Friday, July 01, 2005

35 New Frogs

I read a story the other day about a team of scientists who discovered and identified 35 species of Sri Lankan frog that were, before then, foreign to science. Now I don't know whether you like frogs or have been to Sri Lanka (I do and I haven't), but you should care about this. Why?

Because discovery continues.

We tend, here at our computer terminals (and they are terminals as well as they are rabbit holes and portals to dimensions not our own: sometimes they blind us), to think about this life. This work. This chair. Those co-workers, that sidewalk and lampost down below. That baseball stadium over there. Those clouds meandering. And we're in these thoughts, this zone of reality.

But there's so much more. Even so much more than we can envision for ourselves on future vacations. So much more than we see, hear, and feel when watching BBC news on cable, the only mainstream broadcast that dares spend significant time in Darfur and other lonely, hostile places where Americans won't tread. So much more, even, than we might be exposed to in National Geographic or on the Discovery Channel.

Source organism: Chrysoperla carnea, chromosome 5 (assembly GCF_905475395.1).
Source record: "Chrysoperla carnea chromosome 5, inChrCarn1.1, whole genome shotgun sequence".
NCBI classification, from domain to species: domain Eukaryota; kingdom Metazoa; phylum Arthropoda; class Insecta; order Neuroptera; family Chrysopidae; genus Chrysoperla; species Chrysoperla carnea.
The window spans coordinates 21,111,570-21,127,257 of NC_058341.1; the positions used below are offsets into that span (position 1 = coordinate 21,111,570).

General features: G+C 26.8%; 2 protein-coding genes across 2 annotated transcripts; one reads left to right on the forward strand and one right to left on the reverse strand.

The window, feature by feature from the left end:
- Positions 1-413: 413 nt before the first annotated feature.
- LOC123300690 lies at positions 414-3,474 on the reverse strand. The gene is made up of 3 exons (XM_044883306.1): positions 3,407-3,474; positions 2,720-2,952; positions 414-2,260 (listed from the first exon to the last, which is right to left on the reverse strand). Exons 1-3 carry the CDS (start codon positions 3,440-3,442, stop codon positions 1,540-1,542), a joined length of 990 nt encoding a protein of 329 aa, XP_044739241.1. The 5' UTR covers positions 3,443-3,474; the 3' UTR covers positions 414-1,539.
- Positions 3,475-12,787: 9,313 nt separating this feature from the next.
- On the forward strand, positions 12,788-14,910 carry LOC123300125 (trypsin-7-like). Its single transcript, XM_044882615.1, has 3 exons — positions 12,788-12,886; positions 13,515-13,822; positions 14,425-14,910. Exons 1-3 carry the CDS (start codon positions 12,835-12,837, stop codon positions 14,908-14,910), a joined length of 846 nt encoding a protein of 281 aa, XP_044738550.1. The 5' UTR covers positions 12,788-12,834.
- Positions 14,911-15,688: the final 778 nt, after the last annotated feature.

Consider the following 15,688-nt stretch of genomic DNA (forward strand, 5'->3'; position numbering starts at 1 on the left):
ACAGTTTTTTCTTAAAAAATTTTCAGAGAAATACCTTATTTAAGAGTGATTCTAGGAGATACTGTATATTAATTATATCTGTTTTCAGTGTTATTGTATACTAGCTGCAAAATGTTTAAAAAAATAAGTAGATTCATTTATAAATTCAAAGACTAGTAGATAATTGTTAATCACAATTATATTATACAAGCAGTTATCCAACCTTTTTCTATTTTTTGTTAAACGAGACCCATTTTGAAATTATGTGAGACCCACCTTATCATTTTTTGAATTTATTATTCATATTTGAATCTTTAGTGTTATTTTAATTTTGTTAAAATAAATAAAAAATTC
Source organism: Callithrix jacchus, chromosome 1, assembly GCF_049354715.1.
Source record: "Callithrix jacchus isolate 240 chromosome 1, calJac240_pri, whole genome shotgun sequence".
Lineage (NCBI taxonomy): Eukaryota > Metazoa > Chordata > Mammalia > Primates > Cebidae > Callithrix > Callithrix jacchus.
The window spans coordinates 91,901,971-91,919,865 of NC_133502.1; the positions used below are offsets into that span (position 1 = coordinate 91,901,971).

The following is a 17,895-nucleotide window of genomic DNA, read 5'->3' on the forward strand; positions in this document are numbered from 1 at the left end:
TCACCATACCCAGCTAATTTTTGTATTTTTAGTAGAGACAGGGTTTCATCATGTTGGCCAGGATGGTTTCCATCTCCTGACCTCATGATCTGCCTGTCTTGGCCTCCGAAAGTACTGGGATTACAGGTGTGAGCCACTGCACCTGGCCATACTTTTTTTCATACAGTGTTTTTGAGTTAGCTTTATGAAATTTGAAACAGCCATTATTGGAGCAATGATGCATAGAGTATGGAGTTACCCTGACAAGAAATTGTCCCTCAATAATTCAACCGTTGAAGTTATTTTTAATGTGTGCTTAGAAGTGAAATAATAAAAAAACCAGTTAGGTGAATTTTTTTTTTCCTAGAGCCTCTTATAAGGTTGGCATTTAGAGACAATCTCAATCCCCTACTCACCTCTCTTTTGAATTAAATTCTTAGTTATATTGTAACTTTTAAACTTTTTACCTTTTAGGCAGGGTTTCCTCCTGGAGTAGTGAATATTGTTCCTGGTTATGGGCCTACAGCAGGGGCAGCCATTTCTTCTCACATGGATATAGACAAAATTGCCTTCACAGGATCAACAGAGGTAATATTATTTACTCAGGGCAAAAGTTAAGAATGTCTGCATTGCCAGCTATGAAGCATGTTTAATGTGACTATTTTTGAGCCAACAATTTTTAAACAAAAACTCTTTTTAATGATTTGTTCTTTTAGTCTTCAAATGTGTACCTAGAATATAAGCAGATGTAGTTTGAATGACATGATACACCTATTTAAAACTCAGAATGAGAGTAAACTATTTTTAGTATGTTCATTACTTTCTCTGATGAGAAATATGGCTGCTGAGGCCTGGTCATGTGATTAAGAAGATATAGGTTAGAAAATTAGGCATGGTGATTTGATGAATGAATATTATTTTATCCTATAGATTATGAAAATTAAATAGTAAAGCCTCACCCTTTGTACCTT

I care about the stuff beyond what I know and what I think I know because it literally gives me pause. As colorful, boundless, thriving, and joyous life is, we only have a small piece of it to ourselves. I hope I am humbled by my small piece of life, its value. My life. My family's. My friends'. But I know I'm humbled by the pieces that aren't mine, that I have nothing to do with, that exist without my knowing or doing anything.

It's one thing to discover and identify a new virus or bacterium or even a forest antelope species in Southeast Asia that the locals talk about but no Westerner has seen. But to discover 35 species of terrestrial vertebrate reptiles living in the jungles of a small island nation in 2005? Hard to comprehend. While we play politics with space probes and hope they get funded or don't crash. We scan the furthest horizons of our galaxy and thousands of others for planets belied by wobbles and for intelligent sounds. We sink to ocean trenches in metal bubbles designed to withstand intolerable atmospheric pressures looking for that which feeds near thermal vents.

Yet, here, in a jungle limited by oceans on all sides, clearcutting for rubber and tea plantations within, and thousands of people living hand-to-mouth off the land, we find new frogs. In 2005.

We have come so far only to find that we have so far to go.

Life begets life. Yet, for rubber or tea or simple lack of either conscience or consciousness, humans hands could divest Sri Lanka of all 35 of its new frog species. That is humbling.